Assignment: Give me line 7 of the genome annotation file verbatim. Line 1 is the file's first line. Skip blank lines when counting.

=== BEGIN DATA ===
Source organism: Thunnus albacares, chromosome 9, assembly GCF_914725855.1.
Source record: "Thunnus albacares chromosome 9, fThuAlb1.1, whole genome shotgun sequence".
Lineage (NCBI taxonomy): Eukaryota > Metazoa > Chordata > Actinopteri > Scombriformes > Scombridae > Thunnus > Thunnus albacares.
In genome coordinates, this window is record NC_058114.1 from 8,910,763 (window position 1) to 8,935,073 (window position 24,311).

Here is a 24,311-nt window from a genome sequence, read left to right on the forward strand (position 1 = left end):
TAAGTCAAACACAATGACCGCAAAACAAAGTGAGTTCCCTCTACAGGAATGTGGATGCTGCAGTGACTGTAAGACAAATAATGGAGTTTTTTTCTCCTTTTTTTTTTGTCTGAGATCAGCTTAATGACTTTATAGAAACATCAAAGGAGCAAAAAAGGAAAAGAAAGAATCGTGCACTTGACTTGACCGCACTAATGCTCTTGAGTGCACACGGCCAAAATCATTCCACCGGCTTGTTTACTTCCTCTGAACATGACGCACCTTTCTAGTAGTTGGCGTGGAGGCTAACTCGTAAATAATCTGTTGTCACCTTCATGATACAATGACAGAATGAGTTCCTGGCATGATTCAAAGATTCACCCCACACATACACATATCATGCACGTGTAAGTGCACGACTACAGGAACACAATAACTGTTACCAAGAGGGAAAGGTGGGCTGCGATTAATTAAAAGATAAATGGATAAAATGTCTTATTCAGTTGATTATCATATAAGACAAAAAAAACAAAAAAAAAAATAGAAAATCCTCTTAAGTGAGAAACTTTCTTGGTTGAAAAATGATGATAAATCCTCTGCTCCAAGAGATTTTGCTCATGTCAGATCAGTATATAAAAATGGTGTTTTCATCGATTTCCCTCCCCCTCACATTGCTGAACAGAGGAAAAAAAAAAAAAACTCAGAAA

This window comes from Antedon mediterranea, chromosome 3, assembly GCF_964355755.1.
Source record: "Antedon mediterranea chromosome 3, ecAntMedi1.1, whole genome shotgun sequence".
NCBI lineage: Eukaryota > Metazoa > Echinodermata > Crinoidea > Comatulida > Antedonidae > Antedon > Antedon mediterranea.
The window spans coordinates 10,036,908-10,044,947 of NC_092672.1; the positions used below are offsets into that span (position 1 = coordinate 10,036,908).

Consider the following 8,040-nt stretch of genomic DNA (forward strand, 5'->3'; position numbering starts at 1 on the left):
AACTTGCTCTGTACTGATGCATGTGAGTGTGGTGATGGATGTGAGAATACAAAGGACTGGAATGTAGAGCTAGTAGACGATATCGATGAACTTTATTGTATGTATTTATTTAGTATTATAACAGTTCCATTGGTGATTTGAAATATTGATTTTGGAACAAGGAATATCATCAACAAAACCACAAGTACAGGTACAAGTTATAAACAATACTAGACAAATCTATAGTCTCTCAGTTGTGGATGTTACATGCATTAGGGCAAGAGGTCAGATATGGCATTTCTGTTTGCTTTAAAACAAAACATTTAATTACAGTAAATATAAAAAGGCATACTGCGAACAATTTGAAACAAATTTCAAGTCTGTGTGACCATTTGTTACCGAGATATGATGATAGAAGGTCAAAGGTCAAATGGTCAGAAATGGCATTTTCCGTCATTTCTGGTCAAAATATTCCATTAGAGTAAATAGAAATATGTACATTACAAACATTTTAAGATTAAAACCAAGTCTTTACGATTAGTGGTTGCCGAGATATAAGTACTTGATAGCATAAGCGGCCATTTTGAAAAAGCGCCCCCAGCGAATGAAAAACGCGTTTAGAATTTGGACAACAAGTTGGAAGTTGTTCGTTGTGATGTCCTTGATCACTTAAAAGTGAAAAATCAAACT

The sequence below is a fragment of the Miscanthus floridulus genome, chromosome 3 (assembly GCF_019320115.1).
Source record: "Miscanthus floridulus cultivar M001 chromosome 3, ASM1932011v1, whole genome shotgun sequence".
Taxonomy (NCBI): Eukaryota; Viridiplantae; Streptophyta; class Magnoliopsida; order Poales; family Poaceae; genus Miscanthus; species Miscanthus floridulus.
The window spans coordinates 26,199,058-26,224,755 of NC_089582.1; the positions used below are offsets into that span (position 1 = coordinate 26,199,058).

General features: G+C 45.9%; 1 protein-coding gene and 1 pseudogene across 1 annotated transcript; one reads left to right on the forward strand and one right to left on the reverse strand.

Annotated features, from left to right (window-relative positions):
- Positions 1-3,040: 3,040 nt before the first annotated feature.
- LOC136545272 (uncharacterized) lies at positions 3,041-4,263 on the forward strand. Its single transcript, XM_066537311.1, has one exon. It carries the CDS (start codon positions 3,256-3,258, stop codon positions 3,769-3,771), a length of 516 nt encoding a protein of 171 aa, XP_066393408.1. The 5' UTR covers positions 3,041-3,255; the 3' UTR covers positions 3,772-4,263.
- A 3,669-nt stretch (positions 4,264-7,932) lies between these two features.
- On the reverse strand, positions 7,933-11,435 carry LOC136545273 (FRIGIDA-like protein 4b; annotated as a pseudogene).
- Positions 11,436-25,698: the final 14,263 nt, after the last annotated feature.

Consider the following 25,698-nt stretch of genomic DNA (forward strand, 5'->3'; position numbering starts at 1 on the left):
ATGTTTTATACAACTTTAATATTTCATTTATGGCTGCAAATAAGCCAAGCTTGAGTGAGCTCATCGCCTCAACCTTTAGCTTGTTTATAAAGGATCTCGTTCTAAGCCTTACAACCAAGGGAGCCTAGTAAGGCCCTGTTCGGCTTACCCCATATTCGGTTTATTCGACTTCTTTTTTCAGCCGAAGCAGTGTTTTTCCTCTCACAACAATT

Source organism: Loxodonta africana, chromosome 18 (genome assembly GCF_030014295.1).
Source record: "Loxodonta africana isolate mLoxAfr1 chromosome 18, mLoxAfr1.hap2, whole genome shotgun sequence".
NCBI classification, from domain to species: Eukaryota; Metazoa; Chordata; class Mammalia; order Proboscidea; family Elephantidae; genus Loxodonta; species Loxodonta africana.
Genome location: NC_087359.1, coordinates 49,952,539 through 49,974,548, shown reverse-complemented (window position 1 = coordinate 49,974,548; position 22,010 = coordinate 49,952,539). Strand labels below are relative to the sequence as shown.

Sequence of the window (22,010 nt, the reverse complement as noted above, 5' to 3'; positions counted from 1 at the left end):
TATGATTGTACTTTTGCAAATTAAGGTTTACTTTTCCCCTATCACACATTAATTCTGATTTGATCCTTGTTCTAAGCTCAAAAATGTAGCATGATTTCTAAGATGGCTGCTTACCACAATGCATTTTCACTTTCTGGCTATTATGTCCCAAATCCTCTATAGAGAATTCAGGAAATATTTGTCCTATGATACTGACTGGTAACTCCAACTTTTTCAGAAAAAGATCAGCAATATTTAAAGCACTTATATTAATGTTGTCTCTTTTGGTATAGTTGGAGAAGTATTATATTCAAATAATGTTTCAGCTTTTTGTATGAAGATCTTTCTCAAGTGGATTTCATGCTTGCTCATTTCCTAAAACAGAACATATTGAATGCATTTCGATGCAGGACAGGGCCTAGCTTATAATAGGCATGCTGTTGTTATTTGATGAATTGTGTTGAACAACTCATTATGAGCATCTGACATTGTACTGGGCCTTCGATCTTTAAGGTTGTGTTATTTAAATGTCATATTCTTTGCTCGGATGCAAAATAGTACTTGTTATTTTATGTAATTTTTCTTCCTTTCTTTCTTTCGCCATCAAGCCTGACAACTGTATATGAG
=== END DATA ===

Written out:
This window comes from Antedon mediterranea, chromosome 3, assembly GCF_964355755.1.